Republican senators from the corn-producing Mid-West and Oil-producing South are split over the value of the mandate. Ultimately, it comes to who pays and who is paid.
On 1 December, Texas Governor Greg Abbott wrote to the Environmental Protection Agency (EPA) chief Scott Pruitt asking for a year-long waiver of the Renewable Fuel Standard, which sets the ethanol mandate. The Governor cited costs to refineries as the cause of the ‘severe economic harm’ that warrants the waiver.
The Governor’s request came into conflict with the interests of ‘Big Corn’ in agriculture centres like Iowa, where farmers have come to rely on the mandate for revenue.
The main complaint is over ‘renewable identification numbers’, the credits that refineries are required to purchase if they don’t blend the gasoline with ethanol themselves to prove that they are complying with regulation. These credits are traded on an opaque market and their prices have increased in recent years.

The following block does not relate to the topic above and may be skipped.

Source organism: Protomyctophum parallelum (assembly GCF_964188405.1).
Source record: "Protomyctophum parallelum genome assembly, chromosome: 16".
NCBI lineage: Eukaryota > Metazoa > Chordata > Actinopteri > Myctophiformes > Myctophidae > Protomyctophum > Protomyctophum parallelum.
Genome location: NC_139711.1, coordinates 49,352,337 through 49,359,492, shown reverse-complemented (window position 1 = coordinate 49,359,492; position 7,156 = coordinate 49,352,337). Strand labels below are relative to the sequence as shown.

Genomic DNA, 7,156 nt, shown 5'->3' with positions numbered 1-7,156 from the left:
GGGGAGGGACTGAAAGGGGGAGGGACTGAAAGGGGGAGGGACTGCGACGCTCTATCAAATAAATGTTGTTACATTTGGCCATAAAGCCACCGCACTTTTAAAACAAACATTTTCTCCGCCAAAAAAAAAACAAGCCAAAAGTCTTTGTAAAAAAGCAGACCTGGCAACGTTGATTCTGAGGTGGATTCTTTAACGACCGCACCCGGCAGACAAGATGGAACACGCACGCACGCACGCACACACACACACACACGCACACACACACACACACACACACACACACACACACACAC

In his letter to the EPA, Abbott said that the RIN’s “are not taxes, but massive wealth transfers from the petroleum refining sector to blenders and traders.”
In what the New York Times called ‘a rare setback for big oil’, the EPA rejected the waiver, meaning the point of obligation remains with the oil refiners..
The National Fuels Association cited studies by Wells Fargo, MIT, Harvard University and others who say that refineries recoup their RIN expenses in the price of their product.
This hasn’t stopped Southern politicians, notably Ted Cruz, from appealing to the president to free oil producers from the obligation. Reuters reported 7 December that, after a meeting with Trump about the issue, Senators said that the President was open to reforming the mandate.
With mid-term elections approaching in 2018, the fight over this is only going to intensify, with Senators and Representatives scrambling to show their worth to the electorate. Difficult, considering the record unproductivity of Congress and controversial recent legislation like Trump Care and
Earlier this year, the EPA issued a short-term waiver covering areas of Texas effected by Hurricane Harvey, citing an “extreme and unusual fuel  supply circumstance”. The previous Governor, Rick Perry, asked for a waiver in 2008 when corn prices sky-rocketed.